IP Spoofing and DDoS Attacks: A Dummies Guide to this Funny Business
Imagine you were trying to disguise where something is coming from. A letter, a parcel, a tuna sandwich lobbed across a cafeteria. On the whole, do you think your intentions in trying to disguise where something is coming -from would be honorable? No, you think, that’s not how I operate. Yeah, well, you and IP spoofers.
Sure, there are some not incredibly bad reasons to disguise the source of internet traffic, like getting around geolocation blocks, but on the whole? The reasons tend to range from not good to atrocious, and many of them involve distributed denial of service attacks, or DDoS attacks.
What exactly is IP spoofing and how is it accomplished?
An IP spoofing definition according to DDoS mitigation provider Imperva Incapsula is the process of disguising the source of internet traffic by impersonating another client, device or user on the internet. IP spoofing takes advantage of internet protocol, which is the set of rules that governs how data is sent over the internet. Networks communicate through the exchange of network data packets, and in order to make sure each packet gets to where it’s going, it contains headers that contain the necessary information for routing and transmission continuity.
One of these headers contains the source IP address, which identifies the IP address of the sender of the packet. Think of it like the return address on an envelope. If you were trying to disguise the sender of a letter, you would falsify the return address on the envelope. Similarly, when disguising where a packet is coming from, the source IP address header gets falsified, usually with a random string of numbers unless a particular device or user is being impersonated.
Before we get into IP spoofing and DDoS attacks, let’s clear up what a DDoS attack actually is
A distributed denial of service attack is a type of cyber attack designed to render a target website unavailable to those who want to use it. Because it is a distributed denial of service attack, a network of compromised computers and internet-connected devices collectively known as a botnet are used to overwhelm the target’s network infrastructure or bandwidth, either slowing the website enough that it is completely unusable, or taking it right offline.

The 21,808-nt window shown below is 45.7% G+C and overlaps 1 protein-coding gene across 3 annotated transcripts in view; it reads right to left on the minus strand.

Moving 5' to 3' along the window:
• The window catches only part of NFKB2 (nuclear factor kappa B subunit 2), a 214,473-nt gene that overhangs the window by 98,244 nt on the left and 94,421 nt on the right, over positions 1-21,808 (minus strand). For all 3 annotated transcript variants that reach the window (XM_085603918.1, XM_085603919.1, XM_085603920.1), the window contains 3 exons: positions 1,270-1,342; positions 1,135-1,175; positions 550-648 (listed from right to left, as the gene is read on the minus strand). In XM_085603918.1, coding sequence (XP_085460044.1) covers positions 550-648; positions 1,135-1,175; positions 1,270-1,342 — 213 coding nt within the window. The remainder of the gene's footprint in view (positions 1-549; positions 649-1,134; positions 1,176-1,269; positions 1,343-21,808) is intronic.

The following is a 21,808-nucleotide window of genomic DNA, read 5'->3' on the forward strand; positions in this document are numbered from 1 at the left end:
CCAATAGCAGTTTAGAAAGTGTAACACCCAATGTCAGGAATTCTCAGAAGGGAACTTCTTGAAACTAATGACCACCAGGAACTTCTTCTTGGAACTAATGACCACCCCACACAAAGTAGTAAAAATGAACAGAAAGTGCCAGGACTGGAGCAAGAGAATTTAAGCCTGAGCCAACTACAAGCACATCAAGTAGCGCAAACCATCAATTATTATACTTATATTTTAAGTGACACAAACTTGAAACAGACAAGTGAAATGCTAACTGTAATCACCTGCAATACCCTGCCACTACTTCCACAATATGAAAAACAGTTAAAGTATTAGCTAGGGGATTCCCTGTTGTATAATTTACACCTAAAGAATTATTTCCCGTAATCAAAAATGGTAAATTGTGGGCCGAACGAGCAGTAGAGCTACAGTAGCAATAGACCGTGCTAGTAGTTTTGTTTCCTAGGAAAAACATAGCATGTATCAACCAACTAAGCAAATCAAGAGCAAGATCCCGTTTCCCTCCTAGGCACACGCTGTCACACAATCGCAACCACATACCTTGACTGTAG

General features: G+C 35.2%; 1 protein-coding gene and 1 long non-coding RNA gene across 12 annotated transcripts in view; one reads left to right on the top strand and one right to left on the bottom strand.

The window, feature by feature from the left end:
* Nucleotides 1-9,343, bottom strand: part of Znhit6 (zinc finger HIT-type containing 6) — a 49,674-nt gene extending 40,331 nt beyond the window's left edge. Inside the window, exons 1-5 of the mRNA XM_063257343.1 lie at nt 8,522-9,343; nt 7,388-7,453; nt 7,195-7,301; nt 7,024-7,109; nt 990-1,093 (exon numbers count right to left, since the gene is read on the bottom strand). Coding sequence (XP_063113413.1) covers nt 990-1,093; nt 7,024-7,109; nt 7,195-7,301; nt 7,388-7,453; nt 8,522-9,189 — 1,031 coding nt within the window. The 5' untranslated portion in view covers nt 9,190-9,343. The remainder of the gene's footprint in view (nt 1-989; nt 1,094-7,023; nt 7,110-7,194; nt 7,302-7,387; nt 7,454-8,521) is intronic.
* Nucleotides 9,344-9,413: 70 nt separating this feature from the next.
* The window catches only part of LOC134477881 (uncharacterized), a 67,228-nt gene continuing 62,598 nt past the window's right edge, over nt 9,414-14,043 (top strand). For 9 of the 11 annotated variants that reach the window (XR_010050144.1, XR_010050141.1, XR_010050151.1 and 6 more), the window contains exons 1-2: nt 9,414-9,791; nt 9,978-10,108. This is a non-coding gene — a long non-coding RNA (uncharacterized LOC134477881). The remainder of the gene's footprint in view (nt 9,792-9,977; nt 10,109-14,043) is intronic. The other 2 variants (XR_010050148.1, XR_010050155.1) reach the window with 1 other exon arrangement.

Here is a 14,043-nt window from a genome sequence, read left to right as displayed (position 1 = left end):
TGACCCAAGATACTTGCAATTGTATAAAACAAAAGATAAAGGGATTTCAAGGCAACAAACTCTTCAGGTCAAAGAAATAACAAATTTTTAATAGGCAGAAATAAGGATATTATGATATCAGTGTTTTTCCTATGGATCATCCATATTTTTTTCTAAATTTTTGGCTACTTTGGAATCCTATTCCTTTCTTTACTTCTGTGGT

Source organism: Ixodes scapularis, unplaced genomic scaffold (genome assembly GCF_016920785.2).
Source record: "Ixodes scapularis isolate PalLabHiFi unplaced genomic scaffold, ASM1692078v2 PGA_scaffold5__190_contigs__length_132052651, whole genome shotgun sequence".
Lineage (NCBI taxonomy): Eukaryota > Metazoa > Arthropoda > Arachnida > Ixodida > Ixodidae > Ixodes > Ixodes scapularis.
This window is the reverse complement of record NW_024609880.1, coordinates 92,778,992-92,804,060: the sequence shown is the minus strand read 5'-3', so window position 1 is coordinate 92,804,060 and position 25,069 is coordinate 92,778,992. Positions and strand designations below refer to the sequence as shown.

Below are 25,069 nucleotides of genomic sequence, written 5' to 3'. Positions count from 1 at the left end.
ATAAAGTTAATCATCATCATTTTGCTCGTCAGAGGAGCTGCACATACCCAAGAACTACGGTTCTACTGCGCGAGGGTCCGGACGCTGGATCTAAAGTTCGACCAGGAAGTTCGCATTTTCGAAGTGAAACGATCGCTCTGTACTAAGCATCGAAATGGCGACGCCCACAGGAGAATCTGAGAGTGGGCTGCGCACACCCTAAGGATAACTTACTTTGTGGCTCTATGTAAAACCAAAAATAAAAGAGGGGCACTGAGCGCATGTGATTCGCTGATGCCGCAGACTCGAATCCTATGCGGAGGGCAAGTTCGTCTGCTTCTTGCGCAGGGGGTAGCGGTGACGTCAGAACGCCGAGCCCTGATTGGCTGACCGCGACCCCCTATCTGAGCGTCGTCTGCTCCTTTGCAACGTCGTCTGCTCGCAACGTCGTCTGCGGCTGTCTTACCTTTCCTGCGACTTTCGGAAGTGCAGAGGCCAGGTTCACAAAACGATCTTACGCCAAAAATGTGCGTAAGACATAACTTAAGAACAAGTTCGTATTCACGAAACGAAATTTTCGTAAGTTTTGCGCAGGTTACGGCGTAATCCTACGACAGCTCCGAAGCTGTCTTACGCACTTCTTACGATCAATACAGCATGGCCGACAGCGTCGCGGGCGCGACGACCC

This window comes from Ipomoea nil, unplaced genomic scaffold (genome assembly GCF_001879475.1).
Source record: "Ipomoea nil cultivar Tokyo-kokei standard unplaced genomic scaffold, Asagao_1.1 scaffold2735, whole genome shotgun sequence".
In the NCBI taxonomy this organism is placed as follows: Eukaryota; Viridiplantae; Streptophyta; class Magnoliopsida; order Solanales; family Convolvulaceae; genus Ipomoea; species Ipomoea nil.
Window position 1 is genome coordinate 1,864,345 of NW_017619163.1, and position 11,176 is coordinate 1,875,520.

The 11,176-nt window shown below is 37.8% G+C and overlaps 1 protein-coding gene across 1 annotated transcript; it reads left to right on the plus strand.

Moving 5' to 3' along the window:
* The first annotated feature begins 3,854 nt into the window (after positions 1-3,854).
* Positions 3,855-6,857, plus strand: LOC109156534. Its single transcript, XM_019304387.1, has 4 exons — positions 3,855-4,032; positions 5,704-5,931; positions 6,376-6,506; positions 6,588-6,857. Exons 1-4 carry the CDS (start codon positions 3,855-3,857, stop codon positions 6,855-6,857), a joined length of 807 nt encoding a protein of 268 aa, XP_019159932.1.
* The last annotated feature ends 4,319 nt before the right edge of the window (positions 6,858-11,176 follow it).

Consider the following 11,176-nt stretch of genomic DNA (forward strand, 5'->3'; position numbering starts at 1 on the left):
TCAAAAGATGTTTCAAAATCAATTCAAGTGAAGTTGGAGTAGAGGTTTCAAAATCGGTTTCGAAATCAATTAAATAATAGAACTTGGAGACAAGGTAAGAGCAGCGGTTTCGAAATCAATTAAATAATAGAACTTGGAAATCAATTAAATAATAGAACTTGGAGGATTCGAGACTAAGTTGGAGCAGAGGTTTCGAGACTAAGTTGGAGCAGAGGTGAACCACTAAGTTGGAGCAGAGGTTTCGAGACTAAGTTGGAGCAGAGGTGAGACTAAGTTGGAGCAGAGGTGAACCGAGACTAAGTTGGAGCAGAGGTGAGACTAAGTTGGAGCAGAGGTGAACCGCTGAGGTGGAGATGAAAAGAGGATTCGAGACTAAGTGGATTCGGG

An unmitigated DDoS attack can have major consequences for the target website, including furious users, a diminished reputation, lost traffic and revenue, software and hardware damage, and theft of sensitive data like intellectual property, user information and financial information if the attack is used as a smokescreen for an intrusion.
So how is IP spoofing used in DDoS attacks?
In a number of ways, unfortunately. IP spoofing is commonly used to hide the location of a botnet. Not only does this help the botnet avoid being discovered and taken down by those with the power to do so, but it also renders security firms and other interested parties unable to inform the owners of the devices being used in the botnet that they have been compromised, as devices in a botnet are typically hijacked with the owners being none the wiser.
By disguising the botnet’s location, IP spoofing also allows the botnet in question to bypass security that may be in place for blacklisting the IP addresses of known offenders. It also disrupts the security research process, keeping security firms and other authorities from accurately identifying botnets and creating more effective blacklists.
IP spoofing is also frequently used in reflected DDoS attacks, which is when the target has its source IP address spoofed so that it is seemingly sending out requests to a large number of computers and internet-connected devices which then reply to the target, flooding it with responses. Common types of reflected distributed denial of service attacks include network layer attacks like DNS amplification, NTP amplification and smurf attack.
What can be done to protect against DDoS attacks using IP spoofing?
Since DDoS mitigation services can’t rely on their blacklists to protect against botnets with spoofed IPs, they need to be able to look beyond the source IP address header. Instead, mitigation solutions must use deep packet inspection, a granular analysis of all of a packet’s headers. By examining all headers the mitigation solution can develop a profile of the malicious packets and filter this malicious traffic accordingly.
However, deep packet inspection is easier said than done. It’s a resource intensive process, which means that when it’s up against a sizable attack attempt, the cure may become as bad as the disease since deep packet inspection can degrade a network’s performance to the point that it’s almost completely unresponsive, which is what the attack was trying to accomplish anyway.
The takeaway here is that distributed denial of service mitigation solutions need robust, purpose-built mitigation hardware or scrubbing servers that can handle incredible influxes of malicious traffic without its network being affected. If the solution you’re considering can’t detail how it handles the deep packet inspection process in the face of unwieldy reflected DDoS attacks, you need to keep looking.
From Russia with love
If you’re an average person just trying to figure out how to get HBO Go outside of the United States, IP spoofing probably isn’t a very big threat to you. But if you’re a website owner, IP spoofing is something you unequivocally need to be concerned about. We know that often our own intentions wouldn’t be honorable if we were disguising where that tuna sandwich is coming from, so imagine what cybercriminals have planned.